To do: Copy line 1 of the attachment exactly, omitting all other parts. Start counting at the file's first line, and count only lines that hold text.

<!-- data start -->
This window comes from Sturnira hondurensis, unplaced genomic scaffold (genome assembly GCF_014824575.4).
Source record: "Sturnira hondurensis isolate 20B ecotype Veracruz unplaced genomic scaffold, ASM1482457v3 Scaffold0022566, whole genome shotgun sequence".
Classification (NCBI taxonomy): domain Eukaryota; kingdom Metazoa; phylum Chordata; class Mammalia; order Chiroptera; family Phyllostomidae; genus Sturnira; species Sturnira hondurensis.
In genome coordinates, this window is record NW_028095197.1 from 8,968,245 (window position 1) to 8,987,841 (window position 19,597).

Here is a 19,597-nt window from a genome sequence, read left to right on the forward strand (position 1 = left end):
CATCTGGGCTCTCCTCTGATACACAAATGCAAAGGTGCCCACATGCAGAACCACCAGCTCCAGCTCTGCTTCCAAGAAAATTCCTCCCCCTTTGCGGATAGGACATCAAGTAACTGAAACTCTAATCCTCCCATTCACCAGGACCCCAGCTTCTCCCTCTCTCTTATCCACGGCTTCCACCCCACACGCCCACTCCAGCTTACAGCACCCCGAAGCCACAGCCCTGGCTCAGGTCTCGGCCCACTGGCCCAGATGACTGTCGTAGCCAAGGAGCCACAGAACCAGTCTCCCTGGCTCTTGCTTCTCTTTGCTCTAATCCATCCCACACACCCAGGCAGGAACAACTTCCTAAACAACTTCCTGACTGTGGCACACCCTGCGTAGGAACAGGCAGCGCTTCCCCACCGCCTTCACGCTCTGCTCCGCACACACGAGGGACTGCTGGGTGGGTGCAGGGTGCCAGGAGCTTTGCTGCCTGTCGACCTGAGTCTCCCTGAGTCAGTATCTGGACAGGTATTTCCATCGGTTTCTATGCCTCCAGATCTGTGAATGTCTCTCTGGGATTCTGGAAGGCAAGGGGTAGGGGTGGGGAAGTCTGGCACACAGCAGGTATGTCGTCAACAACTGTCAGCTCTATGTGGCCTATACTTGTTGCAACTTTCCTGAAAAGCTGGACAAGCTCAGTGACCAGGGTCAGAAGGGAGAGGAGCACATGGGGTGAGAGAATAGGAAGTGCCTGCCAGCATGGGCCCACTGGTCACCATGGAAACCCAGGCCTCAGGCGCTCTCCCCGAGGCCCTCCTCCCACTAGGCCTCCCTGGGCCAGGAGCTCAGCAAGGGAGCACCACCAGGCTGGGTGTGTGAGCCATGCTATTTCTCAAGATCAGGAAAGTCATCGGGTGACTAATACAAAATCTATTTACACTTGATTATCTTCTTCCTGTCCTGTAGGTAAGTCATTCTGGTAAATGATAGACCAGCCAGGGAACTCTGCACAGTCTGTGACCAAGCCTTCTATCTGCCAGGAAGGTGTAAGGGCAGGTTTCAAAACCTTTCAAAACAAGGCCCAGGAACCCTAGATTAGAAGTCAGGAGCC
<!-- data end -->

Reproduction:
This window comes from Sturnira hondurensis, unplaced genomic scaffold (genome assembly GCF_014824575.4).